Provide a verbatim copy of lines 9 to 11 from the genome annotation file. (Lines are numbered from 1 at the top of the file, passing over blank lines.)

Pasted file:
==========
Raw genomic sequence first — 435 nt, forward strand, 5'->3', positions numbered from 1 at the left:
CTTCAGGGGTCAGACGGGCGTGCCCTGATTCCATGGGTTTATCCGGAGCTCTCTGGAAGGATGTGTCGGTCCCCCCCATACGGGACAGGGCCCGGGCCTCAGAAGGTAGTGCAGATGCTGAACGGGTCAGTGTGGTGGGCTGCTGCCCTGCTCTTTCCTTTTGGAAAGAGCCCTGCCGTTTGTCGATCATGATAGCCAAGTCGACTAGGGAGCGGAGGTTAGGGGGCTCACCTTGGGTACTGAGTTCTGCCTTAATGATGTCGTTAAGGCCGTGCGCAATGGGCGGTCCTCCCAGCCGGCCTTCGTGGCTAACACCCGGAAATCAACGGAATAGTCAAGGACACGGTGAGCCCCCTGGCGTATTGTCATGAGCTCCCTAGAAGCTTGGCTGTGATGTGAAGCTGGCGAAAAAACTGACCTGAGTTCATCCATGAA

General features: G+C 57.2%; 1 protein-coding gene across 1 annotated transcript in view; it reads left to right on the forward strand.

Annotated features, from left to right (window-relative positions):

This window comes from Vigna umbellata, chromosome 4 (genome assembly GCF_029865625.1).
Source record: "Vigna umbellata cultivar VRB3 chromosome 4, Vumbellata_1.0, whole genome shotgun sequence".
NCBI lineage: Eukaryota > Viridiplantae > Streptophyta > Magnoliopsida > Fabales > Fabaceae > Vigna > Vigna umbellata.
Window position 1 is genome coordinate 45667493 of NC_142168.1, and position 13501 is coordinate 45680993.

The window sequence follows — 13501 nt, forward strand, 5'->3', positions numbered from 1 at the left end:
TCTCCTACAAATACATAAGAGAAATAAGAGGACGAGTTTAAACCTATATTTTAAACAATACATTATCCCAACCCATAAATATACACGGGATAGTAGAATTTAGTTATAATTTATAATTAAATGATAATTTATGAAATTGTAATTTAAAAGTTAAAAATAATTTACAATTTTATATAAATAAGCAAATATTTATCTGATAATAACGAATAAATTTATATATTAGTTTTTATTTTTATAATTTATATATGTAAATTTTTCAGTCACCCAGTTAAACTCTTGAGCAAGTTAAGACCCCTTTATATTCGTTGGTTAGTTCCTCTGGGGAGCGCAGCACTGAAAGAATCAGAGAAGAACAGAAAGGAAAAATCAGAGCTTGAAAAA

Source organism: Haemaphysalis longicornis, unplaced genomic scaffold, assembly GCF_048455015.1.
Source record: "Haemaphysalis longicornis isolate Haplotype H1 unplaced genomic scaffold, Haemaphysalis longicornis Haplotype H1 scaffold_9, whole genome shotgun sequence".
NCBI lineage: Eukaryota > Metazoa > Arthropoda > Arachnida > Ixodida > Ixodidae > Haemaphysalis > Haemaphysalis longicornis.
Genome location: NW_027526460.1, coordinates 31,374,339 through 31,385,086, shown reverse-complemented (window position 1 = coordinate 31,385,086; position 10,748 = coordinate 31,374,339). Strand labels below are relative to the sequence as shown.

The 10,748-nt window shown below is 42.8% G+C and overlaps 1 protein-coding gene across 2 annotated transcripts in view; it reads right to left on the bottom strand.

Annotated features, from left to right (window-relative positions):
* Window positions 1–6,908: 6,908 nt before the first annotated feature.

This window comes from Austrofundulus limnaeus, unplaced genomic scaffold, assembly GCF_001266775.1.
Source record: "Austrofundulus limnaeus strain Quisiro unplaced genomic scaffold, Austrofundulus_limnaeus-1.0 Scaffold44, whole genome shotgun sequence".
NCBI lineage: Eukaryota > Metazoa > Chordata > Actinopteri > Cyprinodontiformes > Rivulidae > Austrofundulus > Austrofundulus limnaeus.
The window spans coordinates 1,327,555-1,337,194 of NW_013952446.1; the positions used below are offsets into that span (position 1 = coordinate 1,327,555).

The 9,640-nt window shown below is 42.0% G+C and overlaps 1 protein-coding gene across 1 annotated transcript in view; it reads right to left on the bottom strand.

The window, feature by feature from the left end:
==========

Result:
The window sequence follows — 13501 nt, forward strand, 5'->3', positions numbered from 1 at the left end:
TCTCCTACAAATACATAAGAGAAATAAGAGGACGAGTTTAAACCTATATTTTAAACAATACATTATCCCAACCCATAAATATACACGGGATAGTAGAATTTAGTTATAATTTATAATTAAATGATAATTTATGAAATTGTAATTTAAAAGTTAAAAATAATTTACAATTTTATATAAATAAGCAAATATTTATCTGATAATAACGAATAAATTTATATATTAGTTTTTATTTTTATAATTTATATATGTAAATTTTTCAGTCACCCAGTTAAACTCTTGAGCAAGTTAAGACCCCTTTATATTCGTTGGTTAGTTCCTCTGGGGAGCGCAGCACTGAAAGAATCAGAGAAGAACAGAAAGGAAAAATCAGAGCTTGAAAAA

Source organism: Haemaphysalis longicornis, unplaced genomic scaffold, assembly GCF_048455015.1.